• Play with light, shadow and reflection to create variation and texture.
In office spaces, how can one achieve task lighting without causing strain on the eyes of the user?
• One should reduce the ambient lighting already in the office room, through dimmers or the on-off controls. Too much ambient light, while conducive to one form of task such as reading, may actually create discomfort for another task, such as working on the computer, which requires five times less light.
• Place task lights that are adjustable, such as table lamps, study lamps, etc on every desk to allow people to focus light exactly where they need it and support a variety of tasks.
• One should place the lamp on the side of the task and not in front of it.
• Avoid shadows cast by your writing hand, by placing the lamp on the opposite side of your hand.
• Point the lamp onto the object you need to see and do not allow it to reflect off the computer screen.
• Also, allow natural light while working, but be careful of too much direct sunlight that can cause unhealthy glare.
• Shades and blinds and curtains to adjust the natural light during different times of the day also help in creating a comfortable space for working.
All the above tips can be applied to both your corporate office and home office
In hospitality and co-living spaces, what kind of lighting can make an impact?
I often say this – “Good interior design is not what you make them see, it’s how you make them feel”. And lighting plays a huge role in that. It’s key to creating a memorable guest experience in hospitality and co-living spaces. Warm light tones for one should be used in hotels and long stay accommodations, for it helps guests and residents have better sleep.
Accent lighting should be used to draw the attention of the guests to elements and design features that we want them to experience and directional lighting, on the other hand, helps guide the guests to the right place. Subtle, warm, diffused lighting, creates a sense of relaxation and is used often in the lounge, hangout, and chill-out areas. It makes guests feel at home, creating a hygge like feeling. Ample hallway lights to reduce the ‘tunnel effect’, study lamps for comfortable reading and bright natural light that mimics sunlight, in the vanity area, are some of the ways that lighting can greatly impact the guest experience.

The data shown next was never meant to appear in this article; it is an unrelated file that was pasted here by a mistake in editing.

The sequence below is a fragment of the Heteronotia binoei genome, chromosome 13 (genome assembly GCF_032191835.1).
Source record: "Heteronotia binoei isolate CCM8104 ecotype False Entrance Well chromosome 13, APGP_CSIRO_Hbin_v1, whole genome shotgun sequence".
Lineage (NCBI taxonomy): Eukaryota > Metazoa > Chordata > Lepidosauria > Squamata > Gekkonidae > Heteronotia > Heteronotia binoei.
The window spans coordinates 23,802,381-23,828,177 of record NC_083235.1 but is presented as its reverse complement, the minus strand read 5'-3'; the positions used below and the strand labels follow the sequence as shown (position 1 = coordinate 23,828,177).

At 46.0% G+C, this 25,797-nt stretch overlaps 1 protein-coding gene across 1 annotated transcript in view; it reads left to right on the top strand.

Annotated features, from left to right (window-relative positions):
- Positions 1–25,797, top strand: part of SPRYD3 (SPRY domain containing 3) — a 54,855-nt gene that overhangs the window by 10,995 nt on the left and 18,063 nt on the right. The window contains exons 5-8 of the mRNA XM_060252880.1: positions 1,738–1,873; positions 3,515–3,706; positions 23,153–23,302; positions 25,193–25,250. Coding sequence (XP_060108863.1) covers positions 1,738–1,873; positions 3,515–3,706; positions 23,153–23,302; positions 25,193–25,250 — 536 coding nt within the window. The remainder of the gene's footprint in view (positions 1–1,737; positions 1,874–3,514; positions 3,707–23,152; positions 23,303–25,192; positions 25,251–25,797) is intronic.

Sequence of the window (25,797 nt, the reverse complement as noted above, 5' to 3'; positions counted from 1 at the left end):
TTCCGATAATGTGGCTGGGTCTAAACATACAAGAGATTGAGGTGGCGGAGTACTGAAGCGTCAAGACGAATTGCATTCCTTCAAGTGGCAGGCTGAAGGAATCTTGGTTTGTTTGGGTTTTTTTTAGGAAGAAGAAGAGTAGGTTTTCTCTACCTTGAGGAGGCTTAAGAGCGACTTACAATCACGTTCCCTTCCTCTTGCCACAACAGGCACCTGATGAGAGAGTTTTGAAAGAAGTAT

Kindly tell us about the recent projects you are working on?
One of the latest co-living hospitality projects I am working on is designed around the story of ‘Sunshine’ and ‘Happiness’. Inspired by John Denver’s song – “Sunshine on my shoulders makes me happy”, the place is designed to become ‘Your Happy Place’. The lounge with its 20 feet high glass window, invites the sunlight to enter in its full glory; the grey colour, while being calming, is also the colour of sustainability; and the yellow accent brings in fresh energy and joy. All the rooms feature a headboard wall that mimics a ray of sunshine falling on the beds, gently waking up the residents with a ‘good morning sunshine’ message. Wall art, fabrics, materials, décor and accessories are selected to create a sensorial experience of happy sunny days.